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Lord Turnbull: My Lords, as I speak in this House for the first time, I too am grateful for the help I have been given by its staff, for the wise advice given to me by the Convener of the Cross Benches—the noble Lord, Lord Williamson—and for the welcome offered by many noble Lords, many of whom I have encountered in an earlier incarnation. I worry, however, that this fund of good will might not survive a detailed scrutiny of my record working deep within the executive branch.

It is a great privilege to enter this House at a time when a number of issues which were previously in the tray marked "politically too difficult" are surfacing on to the agenda, foremost among which is the subject of this debate—energy policy and the role of nuclear power within it. I too am grateful to the noble Lord, Lord Jenkin, for giving us the opportunity to debate it. There will be some, in responding to the DTI's consultation document, who will want to make powerful pleas for or against nuclear power, renewables or coal. My plea today is different. The biggest mistake a detective can make in an investigation is to jump too quickly to conclusions. I have seen this mistake made many times in policy reviews.
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At this stage, whether in this House or outside, we do not need competing advocacy of one source of energy or another, or worse still, an attempt to strike something off the agenda. What is needed is an open mind plus the best understanding of all the relevant evidence—the likely demand for energy here and abroad; the best scientific view of the impact on the environment; the prospects for supply, including a realistic assessment of the contribution from renewables and their true cost; and the prospect for scientific advances in energy production and the use of energy. How far, for example, will fuel cells have developed? How much will nuclear reactor design have advanced in the quarter of a century since we last commissioned one? What are the real prospects for clean coal technology or carbon capture? What economic incentives, taxes, subsidies or tradable permits are needed to provide the right incentives to produce and save energy? This work needs to recognise that a coherent energy strategy is not just about adding up the sources of supply and then comparing them with total demand. It is about how an overall energy market interacts as a system, when prices are high or low, when the wind blows and when it does not, and how robust it is to unexpected shocks.

There are many conflicting policy objectives to be reconciled—energy which is cheap, to improve our competitiveness; energy which is affordable to all; energy which is correctly priced and taxed to give the right incentives; a pattern of energy supply which is secure politically and which hedges our bets against different outcomes. I too endorse the view that the different options should be assessed against a level playing field. First, the full carbon footprint of each option needs to be calculated, including not just carbon emitted in operation, but that generated in construction and in acquiring the fuel. My hunch is that when that calculation is done it will do less damage to the nuclear option than some people are hoping.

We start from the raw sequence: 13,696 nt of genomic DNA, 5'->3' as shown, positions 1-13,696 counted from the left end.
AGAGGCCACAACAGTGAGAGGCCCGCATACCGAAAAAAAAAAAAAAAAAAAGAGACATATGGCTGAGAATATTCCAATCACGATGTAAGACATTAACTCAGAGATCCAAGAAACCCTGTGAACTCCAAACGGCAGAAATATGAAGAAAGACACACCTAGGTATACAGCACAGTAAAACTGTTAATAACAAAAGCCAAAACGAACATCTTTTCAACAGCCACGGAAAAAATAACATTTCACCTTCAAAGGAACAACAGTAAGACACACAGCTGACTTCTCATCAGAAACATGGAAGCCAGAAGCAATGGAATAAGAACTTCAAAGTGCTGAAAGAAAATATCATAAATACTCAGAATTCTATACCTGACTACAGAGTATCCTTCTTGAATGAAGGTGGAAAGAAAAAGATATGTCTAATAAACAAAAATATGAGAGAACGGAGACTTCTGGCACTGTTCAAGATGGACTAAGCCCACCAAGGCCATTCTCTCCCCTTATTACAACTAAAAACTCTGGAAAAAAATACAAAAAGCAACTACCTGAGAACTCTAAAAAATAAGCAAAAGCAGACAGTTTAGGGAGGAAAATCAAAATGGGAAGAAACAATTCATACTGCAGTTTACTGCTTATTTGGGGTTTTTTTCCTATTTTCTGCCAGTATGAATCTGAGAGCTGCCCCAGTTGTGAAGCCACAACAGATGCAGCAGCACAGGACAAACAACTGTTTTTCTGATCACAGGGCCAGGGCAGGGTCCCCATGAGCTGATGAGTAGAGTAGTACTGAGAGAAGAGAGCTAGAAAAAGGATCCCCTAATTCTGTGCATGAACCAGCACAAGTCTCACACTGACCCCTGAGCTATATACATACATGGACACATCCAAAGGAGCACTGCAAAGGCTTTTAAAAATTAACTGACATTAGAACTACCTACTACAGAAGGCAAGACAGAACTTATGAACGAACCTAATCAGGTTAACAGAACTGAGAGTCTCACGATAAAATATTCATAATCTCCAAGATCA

Secondly, it is correctly pointed out that, before reopening a nuclear programme, we need to find a solution to the problem of nuclear waste that does not impose unreasonable liabilities on future generations. But what we demand of nuclear power we should also demand of fossil fuels. It is fine to draw attention to the hazards of nuclear waste and how long it lasts, as long as we remember that the principal waste of fossil fuels, CO2, may have consequences for mankind that last well beyond the 10,000-year life of nuclear waste.

The work I am seeking is intellectually very taxing. There have recently been two attempts at an energy review by the Strategy Unit and the DTI, neither of which have cracked the problem, as the noble Lord, Lord Jenkin, noted. By starting with the kind of analysis I have suggested, I hope that we can eliminate many of the wilder claims and counterclaims and come to an informed assessment of the options. I wish those involved in that review every success, particularly the DTI team who will have to draw together the responses to the consultation exercise. I hope that on this occasion they will be given the time, space and absence of preconditions to make a good job of it.
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3.06 pm

Baroness O'Cathain: My Lords, it is a great privilege to thank the noble Lord, Lord Turnbull, for a first-class maiden speech. The official biography of Andrew Turnbull is, as one would expect, of stellar proportions. Educated at Enfield Grammar School and Christ's College, Cambridge, he became an economist—a member of that illustrious group, like many of us here, a "dismal scientist". There is nothing dismal about the noble Lord, however. He has a wonderful sense of fun, as witnessed by several of us at the Bloomsday celebrations in the Irish Embassy last June, when he made the Irish-born in the gathering feel totally inadequate by his amazing rendition of Joyce. I do not think that I should go any further. Another humorous occasion was when he was asked by a journalist about club membership—was it Pratt's, Boodle's or White's? No, it was Tottenham Hotspur.

The first steps in the career of the noble Lord, Lord Turnbull, were as an economist in the service of the government of Zambia, shortly after independence. A close friend of mine told me that he played a significant part in the economic development in that country at a seminal time in its history. He has kept up his links there. I feel that it is not out of order to quote my friend's assessment of him:

My friend has never yet been proved wrong.

His career in the Civil Service in HM Treasury seemed to be marked by major promotion every two to three years, but I am afraid that his promotion here will not be as advanced. His career culminated in the role of Cabinet Secretary and Head of the Home Civil Service from 2002 to 2005. Throughout his career in the Civil Service he was regarded as an administrative reformer. Perhaps he can come to our help here, too. To the honours of CB, CVO and KCB is now added the peerage—he is a great addition to our House. We welcome him and truly hope that he will continue to contribute at such a high level, as he did today, for many years to come.

I also thank my noble friend Lord Jenkin for being lucky in securing the ballot for this debate, and for being perspicacious in choosing such a topical issue.